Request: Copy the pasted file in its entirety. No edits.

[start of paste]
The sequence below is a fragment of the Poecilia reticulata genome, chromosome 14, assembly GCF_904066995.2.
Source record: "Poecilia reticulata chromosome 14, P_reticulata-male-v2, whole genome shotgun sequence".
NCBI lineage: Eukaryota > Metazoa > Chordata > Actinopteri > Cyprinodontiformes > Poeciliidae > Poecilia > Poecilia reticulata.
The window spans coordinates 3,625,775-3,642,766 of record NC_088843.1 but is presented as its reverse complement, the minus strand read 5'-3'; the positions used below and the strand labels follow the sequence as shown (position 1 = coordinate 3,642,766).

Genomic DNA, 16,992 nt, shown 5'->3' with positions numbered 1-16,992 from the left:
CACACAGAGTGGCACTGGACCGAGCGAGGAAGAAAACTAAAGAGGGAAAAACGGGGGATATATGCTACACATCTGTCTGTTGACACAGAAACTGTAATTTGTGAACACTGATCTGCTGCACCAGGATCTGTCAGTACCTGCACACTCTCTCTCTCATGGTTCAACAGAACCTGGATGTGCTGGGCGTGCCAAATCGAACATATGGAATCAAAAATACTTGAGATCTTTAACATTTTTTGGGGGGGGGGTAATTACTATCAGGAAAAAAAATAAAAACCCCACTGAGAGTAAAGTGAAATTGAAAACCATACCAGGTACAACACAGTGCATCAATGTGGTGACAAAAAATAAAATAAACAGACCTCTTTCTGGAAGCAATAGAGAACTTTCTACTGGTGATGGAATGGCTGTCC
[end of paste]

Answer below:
The sequence below is a fragment of the Poecilia reticulata genome, chromosome 14, assembly GCF_904066995.2.
Source record: "Poecilia reticulata chromosome 14, P_reticulata-male-v2, whole genome shotgun sequence".
NCBI lineage: Eukaryota > Metazoa > Chordata > Actinopteri > Cyprinodontiformes > Poeciliidae > Poecilia > Poecilia reticulata.
The window spans coordinates 3,625,775-3,642,766 of record NC_088843.1 but is presented as its reverse complement, the minus strand read 5'-3'; the positions used below and the strand labels follow the sequence as shown (position 1 = coordinate 3,642,766).

Genomic DNA, 16,992 nt, shown 5'->3' with positions numbered 1-16,992 from the left:
CACACAGAGTGGCACTGGACCGAGCGAGGAAGAAAACTAAAGAGGGAAAAACGGGGGATATATGCTACACATCTGTCTGTTGACACAGAAACTGTAATTTGTGAACACTGATCTGCTGCACCAGGATCTGTCAGTACCTGCACACTCTCTCTCTCATGGTTCAACAGAACCTGGATGTGCTGGGCGTGCCAAATCGAACATATGGAATCAAAAATACTTGAGATCTTTAACATTTTTTGGGGGGGGGGTAATTACTATCAGGAAAAAAAATAAAAACCCCACTGAGAGTAAAGTGAAATTGAAAACCATACCAGGTACAACACAGTGCATCAATGTGGTGACAAAAAATAAAATAAACAGACCTCTTTCTGGAAGCAATAGAGAACTTTCTACTGGTGATGGAATGGCTGTCC